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I have a program where some Java classes are available. It is possible to decompile them? Is it possible to modify the source code of a class and recompile it, without having all the other .class files?

For example, suppose I have a dog.class file, that implement a subclass of animal, which is defined in animal.class.

  • Can I recompile dog.java without animal.class?
  • Can I recompile dog.java without animal.java?

I am not a Java developer, so please correct me if I'm not making any sense.

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6 Answers 6

up vote 3 down vote accepted

You'll need the class file in order to actually use the class, but that doesn't mean you'll need the source file.

Let's take a look at the possibilities using the Dog and Animal class example. Assuming that the Dog class is a subclass of the Animal class, we can do the following:

  • If you have both Animal.class and Animal.java, you can make a Dog class.

  • If you have Animal.class but not Animal.java, you can make a Dog class.

  • If you don't have Animal.class but have Animal.java, you can make a Dog class. (This means that the Animal.java file will need to be compiled when the Dog.java file is compiled.)

  • If you don't have either Animal.class nor Animal.java, you cannot make a Dog class.

Here is a tabular version of the above:

 Have Animal.java?     Have Animal.class?       Can make Dog class?
 -----------------     ------------------       -------------------
        Yes                    Yes          -->          Yes
        Yes                    No           -->          Yes
        No                     Yes          -->          Yes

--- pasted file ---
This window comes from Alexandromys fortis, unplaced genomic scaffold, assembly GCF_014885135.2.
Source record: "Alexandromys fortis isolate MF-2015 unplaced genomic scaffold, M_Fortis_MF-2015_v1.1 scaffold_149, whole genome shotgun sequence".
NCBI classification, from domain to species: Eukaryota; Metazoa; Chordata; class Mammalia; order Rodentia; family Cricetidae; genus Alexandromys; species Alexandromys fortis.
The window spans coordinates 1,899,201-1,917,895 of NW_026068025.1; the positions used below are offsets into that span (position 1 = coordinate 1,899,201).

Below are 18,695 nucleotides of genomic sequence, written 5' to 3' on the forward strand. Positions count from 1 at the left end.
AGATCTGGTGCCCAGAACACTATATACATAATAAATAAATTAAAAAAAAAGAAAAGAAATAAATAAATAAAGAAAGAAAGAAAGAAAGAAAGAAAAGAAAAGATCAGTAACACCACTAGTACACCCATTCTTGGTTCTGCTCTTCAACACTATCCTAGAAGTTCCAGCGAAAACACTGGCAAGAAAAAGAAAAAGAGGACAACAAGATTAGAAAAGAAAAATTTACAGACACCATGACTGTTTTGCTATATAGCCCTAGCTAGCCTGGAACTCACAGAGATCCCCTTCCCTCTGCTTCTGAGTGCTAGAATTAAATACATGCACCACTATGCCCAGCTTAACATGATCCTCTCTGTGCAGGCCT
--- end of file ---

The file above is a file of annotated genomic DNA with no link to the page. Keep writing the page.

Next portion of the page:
No                     No           -->          No

If you have the class file, there are programs which can decompile the class file to produce a human-readable java source file, however, it will not restore the exact source that was used to produce the class file.

However, in this case, if all that is necessary is to extend the Animal class to make a new Dog class, the source code itself is not necessary.

Keep this in mind -- whenever a class is made in Java, it always extends the Object class. Even if we don't have access to the source code of the Object class, since we have access to the Object.class in Java, we are able to create our own classes.

This case is similar -- as long as we have the class file for a class, we can use it to the fullest extent. The only thing that is missing is the actual implementation which is listed in the source code.

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In general, no. You could, however, make stubs for those missing classes (just for the compile), and then substitute in the original when you do have them.

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If you have access to a compiled class (animal.class in your example) then you can recompile a subclass (dog.java) (you don't, however, need to have access to the source code of the superclass).

If you don't even have access to the compiled superclass then if you know the relevant methods (those which are implemented or called from the subclass) then you can create a stub of the superclass just to get the subclass to compile.

At some point, however, you will need a real version of the compiled superclass to allow your code to execute correctly...

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Just to add to the other answers, one aspect you might have to watch out for is that if your class has complex structures, the decompiler might not be able to decompile it to a 'recompilable' state and you might need to edit it manually.

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If you can run the class, and decompile it, then you have the necessary classes to compile the revised Java file (if you include them on your classpath).

Note that your new classfile must be in "front" of the original classes on the classpath to take effect.

Also note that "sealed jarfiles" does not allow this trick to modify classes.

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You don't need other classes to decompile. –  shodanex Jun 13 '09 at 17:09

My 2 cents: Some decompliers prevent at physical level classes from decompiling (e.g. you'll get crash during decompiling process on some decompilers). Additional issue that I met with decompilers, only few of them supports annotations. In my case, when I try to decompile a class I've got a deadlock: code contains annotation, but can be decompiled w/o crash only by decompiler, that didn't support annotation.

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